These groups’ approaches predictably didn’t work, and they weren’t sure why or what to do about it the next time. Generational friction is inevitable today, and “the next time” will come more and more often and create more and more tension. If only the companies and family I described had known the following:

• For the first time in history, we have four different generations in the workplace (and five in families). These generations might as well be from different countries, so different are their cultural styles and preferences.

• Of the four approaches organizations can take to blending the generations, only one of them works today.

• Focusing on the “what” escalates tensions, while focusing on the “why” pulls teams together.

• Knowing the twelve sticking points can allow teams to label  tension points and work through them—even anticipate and preempt them.

• Implementing the five steps to cross-generational leadership can lead to empowering, not losing, key people.

But they didn’t know these things. And neither do most organizations or families. Sticking points are inevitable, and they often get teams and families stuck. But they don’t have to. The same generational conflicts that get teams stuck can cause teams to stick together.

Stuck in the past or sticking together going forward: it’s a matter of turning a potential liability into an asset. And it’s not that hard to do, as you will soon discover. (In later chapters, I’ll pick up the stories of Cindy, Stan, and Hector and share the advice I gave them about working through their generational sticking points.)


“They Don’t Get It”

The most common complaint I hear from frustrated people in all four generations is “They don’t get it.”

“They,” of course, means a boss, coworker, or family member from a different generation who the speaker believes is the cause of a problem. And in my experience, “it” usually refers to one of the following twelve sticking points—places where teams get stuck:

1. communication

2. decision making

3. dress code

4. feedback

5. fun at work

6. knowledge transfer

7. loyalty

8. meetings

9. policies

10. respect

11. training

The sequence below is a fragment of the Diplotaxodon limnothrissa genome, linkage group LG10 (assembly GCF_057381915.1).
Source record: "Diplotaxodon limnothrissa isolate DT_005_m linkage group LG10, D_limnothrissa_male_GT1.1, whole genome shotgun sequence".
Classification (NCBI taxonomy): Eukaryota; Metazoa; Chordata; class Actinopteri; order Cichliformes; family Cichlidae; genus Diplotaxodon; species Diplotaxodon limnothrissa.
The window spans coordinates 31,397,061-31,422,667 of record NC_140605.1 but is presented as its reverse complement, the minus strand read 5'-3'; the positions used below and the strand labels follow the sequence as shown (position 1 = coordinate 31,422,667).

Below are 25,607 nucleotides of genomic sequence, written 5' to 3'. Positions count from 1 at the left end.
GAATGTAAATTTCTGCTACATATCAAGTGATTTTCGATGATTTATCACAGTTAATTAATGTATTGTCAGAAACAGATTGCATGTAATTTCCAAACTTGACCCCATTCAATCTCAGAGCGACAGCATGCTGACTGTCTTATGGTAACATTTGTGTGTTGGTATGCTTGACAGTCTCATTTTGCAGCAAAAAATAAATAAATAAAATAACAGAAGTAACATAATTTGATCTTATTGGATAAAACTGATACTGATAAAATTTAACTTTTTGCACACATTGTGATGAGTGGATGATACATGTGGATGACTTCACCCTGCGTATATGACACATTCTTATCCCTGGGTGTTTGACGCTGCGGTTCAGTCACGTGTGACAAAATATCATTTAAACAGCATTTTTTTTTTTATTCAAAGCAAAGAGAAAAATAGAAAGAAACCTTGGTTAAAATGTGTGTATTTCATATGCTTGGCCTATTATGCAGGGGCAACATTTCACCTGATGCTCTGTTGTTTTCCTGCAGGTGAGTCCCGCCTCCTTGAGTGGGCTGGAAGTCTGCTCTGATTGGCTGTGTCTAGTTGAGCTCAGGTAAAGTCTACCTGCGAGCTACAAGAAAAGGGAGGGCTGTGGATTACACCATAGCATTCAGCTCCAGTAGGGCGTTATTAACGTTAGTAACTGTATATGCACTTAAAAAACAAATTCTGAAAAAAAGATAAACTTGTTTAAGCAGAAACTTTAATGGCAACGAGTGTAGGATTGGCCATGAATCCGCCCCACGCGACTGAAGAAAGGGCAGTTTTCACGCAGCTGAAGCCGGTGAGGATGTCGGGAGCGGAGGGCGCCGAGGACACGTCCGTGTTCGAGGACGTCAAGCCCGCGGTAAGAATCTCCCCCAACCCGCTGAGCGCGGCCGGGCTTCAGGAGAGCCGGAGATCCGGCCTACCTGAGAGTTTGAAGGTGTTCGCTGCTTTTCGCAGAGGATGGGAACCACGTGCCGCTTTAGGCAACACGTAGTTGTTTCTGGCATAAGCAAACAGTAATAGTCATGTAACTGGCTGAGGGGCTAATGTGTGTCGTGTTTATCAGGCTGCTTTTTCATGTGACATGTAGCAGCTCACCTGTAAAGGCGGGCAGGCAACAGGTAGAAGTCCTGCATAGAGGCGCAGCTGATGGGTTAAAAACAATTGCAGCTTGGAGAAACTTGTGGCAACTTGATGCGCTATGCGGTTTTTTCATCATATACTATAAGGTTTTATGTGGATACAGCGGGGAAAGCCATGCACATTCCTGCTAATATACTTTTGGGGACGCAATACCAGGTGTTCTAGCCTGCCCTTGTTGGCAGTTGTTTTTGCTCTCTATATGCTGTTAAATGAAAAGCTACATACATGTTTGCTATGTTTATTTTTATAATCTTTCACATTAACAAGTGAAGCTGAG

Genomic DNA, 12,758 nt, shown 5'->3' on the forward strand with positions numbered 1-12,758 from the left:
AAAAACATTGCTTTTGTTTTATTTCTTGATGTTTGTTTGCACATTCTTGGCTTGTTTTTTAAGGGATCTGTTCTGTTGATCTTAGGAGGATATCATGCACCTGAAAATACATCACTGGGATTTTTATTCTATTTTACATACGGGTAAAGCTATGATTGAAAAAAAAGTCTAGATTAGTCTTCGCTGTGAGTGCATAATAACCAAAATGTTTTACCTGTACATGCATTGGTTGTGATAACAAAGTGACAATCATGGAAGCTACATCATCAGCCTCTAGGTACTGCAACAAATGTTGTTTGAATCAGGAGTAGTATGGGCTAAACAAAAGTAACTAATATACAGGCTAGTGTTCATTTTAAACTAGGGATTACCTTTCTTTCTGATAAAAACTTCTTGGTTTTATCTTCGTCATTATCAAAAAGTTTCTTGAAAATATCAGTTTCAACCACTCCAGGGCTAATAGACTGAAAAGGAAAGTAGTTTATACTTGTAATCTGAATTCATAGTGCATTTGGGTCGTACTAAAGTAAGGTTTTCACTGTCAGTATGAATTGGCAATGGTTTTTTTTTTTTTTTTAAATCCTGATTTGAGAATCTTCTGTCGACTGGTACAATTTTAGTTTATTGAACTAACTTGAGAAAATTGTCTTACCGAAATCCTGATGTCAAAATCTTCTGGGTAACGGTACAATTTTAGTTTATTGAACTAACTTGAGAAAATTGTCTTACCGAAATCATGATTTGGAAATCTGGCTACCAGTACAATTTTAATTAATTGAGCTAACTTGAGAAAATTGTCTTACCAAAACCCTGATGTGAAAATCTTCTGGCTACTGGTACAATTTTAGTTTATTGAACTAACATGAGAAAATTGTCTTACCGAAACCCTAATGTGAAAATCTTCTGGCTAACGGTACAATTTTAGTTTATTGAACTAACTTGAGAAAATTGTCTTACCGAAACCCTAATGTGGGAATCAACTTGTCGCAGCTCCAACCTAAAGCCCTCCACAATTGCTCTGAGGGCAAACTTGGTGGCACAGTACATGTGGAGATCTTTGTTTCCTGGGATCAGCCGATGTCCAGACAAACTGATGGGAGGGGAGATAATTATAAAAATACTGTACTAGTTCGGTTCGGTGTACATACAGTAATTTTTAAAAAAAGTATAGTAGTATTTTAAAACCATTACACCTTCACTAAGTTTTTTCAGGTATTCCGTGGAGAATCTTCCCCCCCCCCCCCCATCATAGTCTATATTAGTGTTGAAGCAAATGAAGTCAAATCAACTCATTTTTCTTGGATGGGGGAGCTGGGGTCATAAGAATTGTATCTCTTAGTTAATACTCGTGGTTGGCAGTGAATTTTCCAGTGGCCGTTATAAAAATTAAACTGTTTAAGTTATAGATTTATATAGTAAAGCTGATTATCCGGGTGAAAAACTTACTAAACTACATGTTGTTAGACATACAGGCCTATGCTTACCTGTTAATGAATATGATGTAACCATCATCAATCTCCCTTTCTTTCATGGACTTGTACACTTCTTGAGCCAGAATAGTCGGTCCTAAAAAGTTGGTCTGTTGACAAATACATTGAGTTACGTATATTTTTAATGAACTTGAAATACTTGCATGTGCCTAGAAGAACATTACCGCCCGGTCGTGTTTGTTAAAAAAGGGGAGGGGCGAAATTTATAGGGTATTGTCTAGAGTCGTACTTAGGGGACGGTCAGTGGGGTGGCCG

12. work ethic

Anyone in today’s workforce can identify with most, if not all, of the twelve sticking points.

“They don’t get it” is usually a sign that a sticking point is pulling the team apart. Team members of the same generation begin tossing around stereotypes, making jokes to each other about the “offending” generation. Each generation attempts to maneuver the others into seeing the sticking point their own way.

And that’s the first mistake—viewing a sticking point as a problem to be solved rather than as an opportunity to be leveraged. The goal becomes to “fix” the offending generation rather than to look for ways to work with them. The irony is that when we say another generation doesn’t get it, we don’t get it either.

Once we get it, we realize that these sticking points are more than intergenerational differences. They are catalysts for deeper understanding and appreciation that can make teams stronger and better balanced. Sticking points can be negative if you see them as problems or positive if you see them as opportunities for greater understanding and flexibility. Sticking points can make things worse or better depending on whether the four generations can work together in the twelve places they naturally tend to come apart.

We’ll spend the next two chapters looking at why generational sticking points usually get teams stuck, and we’ll see how we can change them into the emotional glue that sticks teams together to achieve exciting results.